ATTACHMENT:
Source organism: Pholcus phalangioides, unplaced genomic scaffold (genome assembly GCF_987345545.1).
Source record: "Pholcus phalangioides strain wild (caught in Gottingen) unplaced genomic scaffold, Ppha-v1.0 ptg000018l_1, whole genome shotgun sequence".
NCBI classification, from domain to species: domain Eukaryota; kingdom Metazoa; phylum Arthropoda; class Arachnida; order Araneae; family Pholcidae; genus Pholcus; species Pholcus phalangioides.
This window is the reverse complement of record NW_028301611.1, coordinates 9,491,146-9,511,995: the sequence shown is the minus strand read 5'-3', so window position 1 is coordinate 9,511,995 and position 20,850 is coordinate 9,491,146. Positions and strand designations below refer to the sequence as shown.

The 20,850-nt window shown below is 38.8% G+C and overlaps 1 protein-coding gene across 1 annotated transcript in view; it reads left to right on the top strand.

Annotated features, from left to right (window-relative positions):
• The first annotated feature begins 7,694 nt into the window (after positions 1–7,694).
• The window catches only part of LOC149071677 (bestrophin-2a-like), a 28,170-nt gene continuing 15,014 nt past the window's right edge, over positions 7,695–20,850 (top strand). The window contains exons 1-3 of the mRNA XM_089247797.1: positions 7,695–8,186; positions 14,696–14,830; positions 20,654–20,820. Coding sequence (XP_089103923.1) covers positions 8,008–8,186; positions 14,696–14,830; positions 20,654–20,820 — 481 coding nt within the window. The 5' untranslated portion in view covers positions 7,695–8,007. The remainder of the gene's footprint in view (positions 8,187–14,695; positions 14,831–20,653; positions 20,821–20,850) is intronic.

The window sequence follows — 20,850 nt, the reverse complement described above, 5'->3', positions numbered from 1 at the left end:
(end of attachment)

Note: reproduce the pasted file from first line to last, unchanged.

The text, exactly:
Source organism: Pholcus phalangioides, unplaced genomic scaffold (genome assembly GCF_987345545.1).
Source record: "Pholcus phalangioides strain wild (caught in Gottingen) unplaced genomic scaffold, Ppha-v1.0 ptg000018l_1, whole genome shotgun sequence".
NCBI classification, from domain to species: domain Eukaryota; kingdom Metazoa; phylum Arthropoda; class Arachnida; order Araneae; family Pholcidae; genus Pholcus; species Pholcus phalangioides.
This window is the reverse complement of record NW_028301611.1, coordinates 9,491,146-9,511,995: the sequence shown is the minus strand read 5'-3', so window position 1 is coordinate 9,511,995 and position 20,850 is coordinate 9,491,146. Positions and strand designations below refer to the sequence as shown.

The 20,850-nt window shown below is 38.8% G+C and overlaps 1 protein-coding gene across 1 annotated transcript in view; it reads left to right on the top strand.

Annotated features, from left to right (window-relative positions):
• The first annotated feature begins 7,694 nt into the window (after positions 1–7,694).
• The window catches only part of LOC149071677 (bestrophin-2a-like), a 28,170-nt gene continuing 15,014 nt past the window's right edge, over positions 7,695–20,850 (top strand). The window contains exons 1-3 of the mRNA XM_089247797.1: positions 7,695–8,186; positions 14,696–14,830; positions 20,654–20,820. Coding sequence (XP_089103923.1) covers positions 8,008–8,186; positions 14,696–14,830; positions 20,654–20,820 — 481 coding nt within the window. The 5' untranslated portion in view covers positions 7,695–8,007. The remainder of the gene's footprint in view (positions 8,187–14,695; positions 14,831–20,653; positions 20,821–20,850) is intronic.

The window sequence follows — 20,850 nt, the reverse complement described above, 5'->3', positions numbered from 1 at the left end: